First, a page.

Presentation on theme: "Report Writing Unit III. What is a business report? A business report is an oral presentation or written business document that provides information,"— Presentation transcript:
What is a business report? A business report is an oral presentation or written business document that provides information, requests funding or approval, analyzes company or market data, or makes recommendations for innovations and change.
A Report is…. An orderly and objective presentation of information that helps in decision making and problem solving.
Characteristics of Business Reports. Reports vary widely- in length, complexity, formality, and format. The quality of the report process affects the quality of the product. Accuracy is the most important trait of a report. Reports are often a collaborative effort.
Styles of Reports The style of the report used depends on the need for the report and the audience. Reports are either formal or informal. Informal reports are usually brief and use personal pronouns (I, We, and You) and a direct style. Formal reports are long and are constructed in a prescribed format.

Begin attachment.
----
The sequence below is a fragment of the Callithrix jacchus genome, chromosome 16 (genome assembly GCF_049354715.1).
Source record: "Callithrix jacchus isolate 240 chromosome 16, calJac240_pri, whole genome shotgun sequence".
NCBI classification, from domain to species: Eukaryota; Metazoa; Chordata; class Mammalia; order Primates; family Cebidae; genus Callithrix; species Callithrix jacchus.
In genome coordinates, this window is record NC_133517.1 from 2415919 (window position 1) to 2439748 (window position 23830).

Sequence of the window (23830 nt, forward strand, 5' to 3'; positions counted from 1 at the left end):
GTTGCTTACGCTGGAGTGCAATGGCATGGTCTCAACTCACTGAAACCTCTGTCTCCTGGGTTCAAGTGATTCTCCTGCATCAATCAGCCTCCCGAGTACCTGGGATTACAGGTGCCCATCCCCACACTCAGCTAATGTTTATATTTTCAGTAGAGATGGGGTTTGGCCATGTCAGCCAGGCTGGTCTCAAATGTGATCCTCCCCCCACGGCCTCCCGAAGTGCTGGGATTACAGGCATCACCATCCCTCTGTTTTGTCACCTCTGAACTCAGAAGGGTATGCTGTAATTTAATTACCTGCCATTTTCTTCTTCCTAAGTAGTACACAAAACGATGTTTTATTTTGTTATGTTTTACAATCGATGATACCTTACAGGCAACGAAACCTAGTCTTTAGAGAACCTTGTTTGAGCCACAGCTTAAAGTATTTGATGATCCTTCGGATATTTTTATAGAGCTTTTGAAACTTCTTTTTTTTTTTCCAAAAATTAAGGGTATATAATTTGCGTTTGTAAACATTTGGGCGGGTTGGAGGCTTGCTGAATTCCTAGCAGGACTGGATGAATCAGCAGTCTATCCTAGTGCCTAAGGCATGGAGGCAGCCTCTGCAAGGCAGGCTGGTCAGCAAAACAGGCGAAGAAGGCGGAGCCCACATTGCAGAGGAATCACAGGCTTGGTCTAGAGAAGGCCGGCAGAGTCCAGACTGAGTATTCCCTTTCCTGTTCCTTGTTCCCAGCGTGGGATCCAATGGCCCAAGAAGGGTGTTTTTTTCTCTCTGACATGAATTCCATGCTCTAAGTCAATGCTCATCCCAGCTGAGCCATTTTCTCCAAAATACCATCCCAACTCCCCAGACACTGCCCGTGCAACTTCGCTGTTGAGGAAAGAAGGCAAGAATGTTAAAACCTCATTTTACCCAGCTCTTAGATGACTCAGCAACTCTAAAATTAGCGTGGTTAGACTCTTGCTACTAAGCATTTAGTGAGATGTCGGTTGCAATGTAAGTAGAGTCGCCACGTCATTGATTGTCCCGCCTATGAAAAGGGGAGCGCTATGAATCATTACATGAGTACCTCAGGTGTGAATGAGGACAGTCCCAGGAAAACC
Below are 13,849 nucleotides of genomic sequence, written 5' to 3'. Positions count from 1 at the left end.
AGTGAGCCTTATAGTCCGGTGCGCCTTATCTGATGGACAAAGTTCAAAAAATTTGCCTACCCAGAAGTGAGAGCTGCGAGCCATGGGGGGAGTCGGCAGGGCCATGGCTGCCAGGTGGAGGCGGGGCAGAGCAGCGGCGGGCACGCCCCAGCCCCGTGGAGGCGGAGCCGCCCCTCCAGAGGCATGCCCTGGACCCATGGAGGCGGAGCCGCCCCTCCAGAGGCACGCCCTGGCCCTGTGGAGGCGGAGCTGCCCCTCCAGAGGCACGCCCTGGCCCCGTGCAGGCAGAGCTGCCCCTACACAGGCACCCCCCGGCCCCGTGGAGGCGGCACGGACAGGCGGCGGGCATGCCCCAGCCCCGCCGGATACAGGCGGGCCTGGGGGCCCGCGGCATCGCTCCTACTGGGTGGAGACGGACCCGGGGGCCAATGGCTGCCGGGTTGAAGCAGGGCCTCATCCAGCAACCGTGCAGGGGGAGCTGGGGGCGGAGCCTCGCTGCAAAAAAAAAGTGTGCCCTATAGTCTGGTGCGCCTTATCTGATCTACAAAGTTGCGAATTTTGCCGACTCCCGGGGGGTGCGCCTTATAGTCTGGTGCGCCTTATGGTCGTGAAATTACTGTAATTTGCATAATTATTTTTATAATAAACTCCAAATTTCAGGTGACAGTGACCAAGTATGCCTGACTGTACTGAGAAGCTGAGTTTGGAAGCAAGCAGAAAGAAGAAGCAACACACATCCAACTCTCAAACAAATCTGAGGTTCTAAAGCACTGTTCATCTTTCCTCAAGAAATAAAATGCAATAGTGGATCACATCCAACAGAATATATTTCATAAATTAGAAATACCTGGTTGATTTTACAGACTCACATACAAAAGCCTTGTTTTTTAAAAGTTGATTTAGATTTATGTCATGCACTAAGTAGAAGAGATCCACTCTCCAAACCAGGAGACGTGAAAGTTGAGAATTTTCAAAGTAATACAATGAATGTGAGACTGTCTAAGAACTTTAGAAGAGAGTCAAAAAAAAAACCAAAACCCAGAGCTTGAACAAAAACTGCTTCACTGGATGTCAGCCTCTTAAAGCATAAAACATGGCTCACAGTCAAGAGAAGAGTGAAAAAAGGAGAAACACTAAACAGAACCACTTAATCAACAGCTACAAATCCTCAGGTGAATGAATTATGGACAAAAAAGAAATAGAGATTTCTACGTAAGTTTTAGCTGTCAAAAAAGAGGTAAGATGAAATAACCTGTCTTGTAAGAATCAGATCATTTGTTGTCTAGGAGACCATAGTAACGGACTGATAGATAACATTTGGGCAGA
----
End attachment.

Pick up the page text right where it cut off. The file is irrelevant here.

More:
Purpose of Reports. Provide information - provides objective statistical data or facts. Analysis of the data is usually not included. Analyze data and information- offer interpretations of information or solutions to problems. Persuade- propose, request, or recommend specific actions or problem solutions.
Informational Reports MemosConvey info. within an organization. Progress or interim reportsDescribe in narrative form the status of continuing projects or tasks. Compliance ReportUsed by orgs. that work with or are regulated by local, state or govt. agencies. Annual reportsDescribe the achievements and developments of an org. over the course of the year. Policy and Procedure reportsCommunicate broad organizational goals, guidelines and methods. They explain and outline company policy. MinutesDetails the actions and discussions in a business meeting.
Analytical Reports Justification reports- offer support for an action or determine the potential benefit of an action based on a series of reasons. Feasibility study- a type of justification report that includes detailed research, analysis, and a judgement on the potential success or failure of an action.